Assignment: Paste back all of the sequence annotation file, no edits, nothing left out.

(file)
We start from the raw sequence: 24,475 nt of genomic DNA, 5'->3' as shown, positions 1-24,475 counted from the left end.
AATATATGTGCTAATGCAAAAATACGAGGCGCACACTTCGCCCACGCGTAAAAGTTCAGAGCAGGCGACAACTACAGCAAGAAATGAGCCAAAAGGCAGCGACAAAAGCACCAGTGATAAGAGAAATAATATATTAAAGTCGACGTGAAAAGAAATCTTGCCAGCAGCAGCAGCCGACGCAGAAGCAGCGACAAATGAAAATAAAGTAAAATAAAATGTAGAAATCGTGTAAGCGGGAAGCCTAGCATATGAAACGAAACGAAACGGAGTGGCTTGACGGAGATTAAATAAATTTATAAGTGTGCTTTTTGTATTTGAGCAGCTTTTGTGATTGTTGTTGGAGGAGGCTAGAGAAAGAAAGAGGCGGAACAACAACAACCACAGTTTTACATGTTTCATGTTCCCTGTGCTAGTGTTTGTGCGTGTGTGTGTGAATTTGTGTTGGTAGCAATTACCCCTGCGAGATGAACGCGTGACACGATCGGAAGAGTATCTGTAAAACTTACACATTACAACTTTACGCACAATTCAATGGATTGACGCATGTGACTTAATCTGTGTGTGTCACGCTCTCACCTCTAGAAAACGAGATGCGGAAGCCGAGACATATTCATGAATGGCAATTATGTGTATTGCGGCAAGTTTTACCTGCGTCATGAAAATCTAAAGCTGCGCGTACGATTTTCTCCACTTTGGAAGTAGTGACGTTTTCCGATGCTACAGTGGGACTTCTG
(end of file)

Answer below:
We start from the raw sequence: 24,475 nt of genomic DNA, 5'->3' as shown, positions 1-24,475 counted from the left end.
AATATATGTGCTAATGCAAAAATACGAGGCGCACACTTCGCCCACGCGTAAAAGTTCAGAGCAGGCGACAACTACAGCAAGAAATGAGCCAAAAGGCAGCGACAAAAGCACCAGTGATAAGAGAAATAATATATTAAAGTCGACGTGAAAAGAAATCTTGCCAGCAGCAGCAGCCGACGCAGAAGCAGCGACAAATGAAAATAAAGTAAAATAAAATGTAGAAATCGTGTAAGCGGGAAGCCTAGCATATGAAACGAAACGAAACGGAGTGGCTTGACGGAGATTAAATAAATTTATAAGTGTGCTTTTTGTATTTGAGCAGCTTTTGTGATTGTTGTTGGAGGAGGCTAGAGAAAGAAAGAGGCGGAACAACAACAACCACAGTTTTACATGTTTCATGTTCCCTGTGCTAGTGTTTGTGCGTGTGTGTGTGAATTTGTGTTGGTAGCAATTACCCCTGCGAGATGAACGCGTGACACGATCGGAAGAGTATCTGTAAAACTTACACATTACAACTTTACGCACAATTCAATGGATTGACGCATGTGACTTAATCTGTGTGTGTCACGCTCTCACCTCTAGAAAACGAGATGCGGAAGCCGAGACATATTCATGAATGGCAATTATGTGTATTGCGGCAAGTTTTACCTGCGTCATGAAAATCTAAAGCTGCGCGTACGATTTTCTCCACTTTGGAAGTAGTGACGTTTTCCGATGCTACAGTGGGACTTCTG